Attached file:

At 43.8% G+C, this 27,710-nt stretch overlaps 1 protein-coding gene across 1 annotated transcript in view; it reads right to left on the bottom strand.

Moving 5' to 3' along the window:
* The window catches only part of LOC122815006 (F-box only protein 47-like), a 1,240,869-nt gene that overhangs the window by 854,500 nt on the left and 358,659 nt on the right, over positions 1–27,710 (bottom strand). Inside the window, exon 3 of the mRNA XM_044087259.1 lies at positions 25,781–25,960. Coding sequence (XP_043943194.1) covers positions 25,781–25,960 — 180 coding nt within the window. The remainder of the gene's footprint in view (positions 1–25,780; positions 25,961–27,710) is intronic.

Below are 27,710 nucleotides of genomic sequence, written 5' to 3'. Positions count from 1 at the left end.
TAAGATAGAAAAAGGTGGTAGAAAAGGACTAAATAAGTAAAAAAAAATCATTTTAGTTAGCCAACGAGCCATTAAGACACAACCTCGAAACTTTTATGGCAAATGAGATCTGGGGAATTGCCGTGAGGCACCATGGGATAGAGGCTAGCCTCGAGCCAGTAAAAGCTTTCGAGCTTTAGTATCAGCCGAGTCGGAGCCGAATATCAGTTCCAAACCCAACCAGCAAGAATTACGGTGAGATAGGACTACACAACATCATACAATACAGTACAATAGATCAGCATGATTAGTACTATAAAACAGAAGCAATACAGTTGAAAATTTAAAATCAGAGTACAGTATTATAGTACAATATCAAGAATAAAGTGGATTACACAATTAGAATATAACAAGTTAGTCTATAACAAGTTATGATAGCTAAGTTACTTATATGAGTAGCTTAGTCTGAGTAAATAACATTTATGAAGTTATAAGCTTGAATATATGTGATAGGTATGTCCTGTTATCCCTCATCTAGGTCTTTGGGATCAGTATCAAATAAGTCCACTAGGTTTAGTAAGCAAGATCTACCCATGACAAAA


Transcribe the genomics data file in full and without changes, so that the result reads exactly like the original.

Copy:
At 43.8% G+C, this 27,710-nt stretch overlaps 1 protein-coding gene across 1 annotated transcript in view; it reads right to left on the bottom strand.

Moving 5' to 3' along the window:
* The window catches only part of LOC122815006 (F-box only protein 47-like), a 1,240,869-nt gene that overhangs the window by 854,500 nt on the left and 358,659 nt on the right, over positions 1–27,710 (bottom strand). Inside the window, exon 3 of the mRNA XM_044087259.1 lies at positions 25,781–25,960. Coding sequence (XP_043943194.1) covers positions 25,781–25,960 — 180 coding nt within the window. The remainder of the gene's footprint in view (positions 1–25,780; positions 25,961–27,710) is intronic.

Below are 27,710 nucleotides of genomic sequence, written 5' to 3'. Positions count from 1 at the left end.
TAAGATAGAAAAAGGTGGTAGAAAAGGACTAAATAAGTAAAAAAAAATCATTTTAGTTAGCCAACGAGCCATTAAGACACAACCTCGAAACTTTTATGGCAAATGAGATCTGGGGAATTGCCGTGAGGCACCATGGGATAGAGGCTAGCCTCGAGCCAGTAAAAGCTTTCGAGCTTTAGTATCAGCCGAGTCGGAGCCGAATATCAGTTCCAAACCCAACCAGCAAGAATTACGGTGAGATAGGACTACACAACATCATACAATACAGTACAATAGATCAGCATGATTAGTACTATAAAACAGAAGCAATACAGTTGAAAATTTAAAATCAGAGTACAGTATTATAGTACAATATCAAGAATAAAGTGGATTACACAATTAGAATATAACAAGTTAGTCTATAACAAGTTATGATAGCTAAGTTACTTATATGAGTAGCTTAGTCTGAGTAAATAACATTTATGAAGTTATAAGCTTGAATATATGTGATAGGTATGTCCTGTTATCCCTCATCTAGGTCTTTGGGATCAGTATCAAATAAGTCCACTAGGTTTAGTAAGCAAGATCTACCCATGACAAAA